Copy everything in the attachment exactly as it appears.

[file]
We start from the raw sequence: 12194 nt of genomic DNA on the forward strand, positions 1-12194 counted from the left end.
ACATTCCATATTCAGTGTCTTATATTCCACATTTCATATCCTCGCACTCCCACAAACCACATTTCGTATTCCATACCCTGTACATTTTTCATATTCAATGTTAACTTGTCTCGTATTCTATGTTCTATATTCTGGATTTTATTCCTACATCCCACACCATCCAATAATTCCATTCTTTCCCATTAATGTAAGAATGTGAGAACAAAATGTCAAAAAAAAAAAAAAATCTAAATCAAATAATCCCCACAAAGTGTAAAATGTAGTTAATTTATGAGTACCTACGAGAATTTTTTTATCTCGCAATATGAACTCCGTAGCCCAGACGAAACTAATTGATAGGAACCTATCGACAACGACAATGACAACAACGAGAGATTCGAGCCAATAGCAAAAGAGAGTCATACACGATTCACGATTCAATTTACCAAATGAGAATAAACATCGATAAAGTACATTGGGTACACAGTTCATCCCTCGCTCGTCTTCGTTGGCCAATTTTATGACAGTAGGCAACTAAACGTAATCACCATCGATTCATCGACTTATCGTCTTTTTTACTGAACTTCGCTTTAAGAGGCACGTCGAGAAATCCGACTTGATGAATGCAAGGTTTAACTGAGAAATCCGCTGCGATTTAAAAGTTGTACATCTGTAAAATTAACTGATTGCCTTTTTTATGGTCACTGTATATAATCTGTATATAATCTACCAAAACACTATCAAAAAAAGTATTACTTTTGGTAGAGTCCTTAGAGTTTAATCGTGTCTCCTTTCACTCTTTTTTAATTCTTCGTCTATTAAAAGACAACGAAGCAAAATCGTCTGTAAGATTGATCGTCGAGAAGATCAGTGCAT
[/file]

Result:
We start from the raw sequence: 12194 nt of genomic DNA on the forward strand, positions 1-12194 counted from the left end.
ACATTCCATATTCAGTGTCTTATATTCCACATTTCATATCCTCGCACTCCCACAAACCACATTTCGTATTCCATACCCTGTACATTTTTCATATTCAATGTTAACTTGTCTCGTATTCTATGTTCTATATTCTGGATTTTATTCCTACATCCCACACCATCCAATAATTCCATTCTTTCCCATTAATGTAAGAATGTGAGAACAAAATGTCAAAAAAAAAAAAAAATCTAAATCAAATAATCCCCACAAAGTGTAAAATGTAGTTAATTTATGAGTACCTACGAGAATTTTTTTATCTCGCAATATGAACTCCGTAGCCCAGACGAAACTAATTGATAGGAACCTATCGACAACGACAATGACAACAACGAGAGATTCGAGCCAATAGCAAAAGAGAGTCATACACGATTCACGATTCAATTTACCAAATGAGAATAAACATCGATAAAGTACATTGGGTACACAGTTCATCCCTCGCTCGTCTTCGTTGGCCAATTTTATGACAGTAGGCAACTAAACGTAATCACCATCGATTCATCGACTTATCGTCTTTTTTACTGAACTTCGCTTTAAGAGGCACGTCGAGAAATCCGACTTGATGAATGCAAGGTTTAACTGAGAAATCCGCTGCGATTTAAAAGTTGTACATCTGTAAAATTAACTGATTGCCTTTTTTATGGTCACTGTATATAATCTGTATATAATCTACCAAAACACTATCAAAAAAAGTATTACTTTTGGTAGAGTCCTTAGAGTTTAATCGTGTCTCCTTTCACTCTTTTTTAATTCTTCGTCTATTAAAAGACAACGAAGCAAAATCGTCTGTAAGATTGATCGTCGAGAAGATCAGTGCAT